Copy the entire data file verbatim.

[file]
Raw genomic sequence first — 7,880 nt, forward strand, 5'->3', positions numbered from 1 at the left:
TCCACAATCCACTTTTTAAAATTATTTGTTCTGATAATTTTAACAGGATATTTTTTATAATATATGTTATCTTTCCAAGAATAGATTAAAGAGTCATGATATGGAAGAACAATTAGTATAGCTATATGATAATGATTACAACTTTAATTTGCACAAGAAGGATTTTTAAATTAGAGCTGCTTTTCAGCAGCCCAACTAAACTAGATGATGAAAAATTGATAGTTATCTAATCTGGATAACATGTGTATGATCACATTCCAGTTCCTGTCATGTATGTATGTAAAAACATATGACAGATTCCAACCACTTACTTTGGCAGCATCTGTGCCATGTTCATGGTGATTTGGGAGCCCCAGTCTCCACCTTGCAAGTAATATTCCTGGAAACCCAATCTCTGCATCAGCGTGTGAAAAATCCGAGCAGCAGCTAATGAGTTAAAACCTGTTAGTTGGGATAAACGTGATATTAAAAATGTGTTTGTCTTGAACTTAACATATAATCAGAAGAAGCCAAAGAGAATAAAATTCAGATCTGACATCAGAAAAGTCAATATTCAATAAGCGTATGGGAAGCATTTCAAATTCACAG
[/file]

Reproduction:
Raw genomic sequence first — 7,880 nt, forward strand, 5'->3', positions numbered from 1 at the left:
TCCACAATCCACTTTTTAAAATTATTTGTTCTGATAATTTTAACAGGATATTTTTTATAATATATGTTATCTTTCCAAGAATAGATTAAAGAGTCATGATATGGAAGAACAATTAGTATAGCTATATGATAATGATTACAACTTTAATTTGCACAAGAAGGATTTTTAAATTAGAGCTGCTTTTCAGCAGCCCAACTAAACTAGATGATGAAAAATTGATAGTTATCTAATCTGGATAACATGTGTATGATCACATTCCAGTTCCTGTCATGTATGTATGTAAAAACATATGACAGATTCCAACCACTTACTTTGGCAGCATCTGTGCCATGTTCATGGTGATTTGGGAGCCCCAGTCTCCACCTTGCAAGTAATATTCCTGGAAACCCAATCTCTGCATCAGCGTGTGAAAAATCCGAGCAGCAGCTAATGAGTTAAAACCTGTTAGTTGGGATAAACGTGATATTAAAAATGTGTTTGTCTTGAACTTAACATATAATCAGAAGAAGCCAAAGAGAATAAAATTCAGATCTGACATCAGAAAAGTCAATATTCAATAAGCGTATGGGAAGCATTTCAAATTCACAG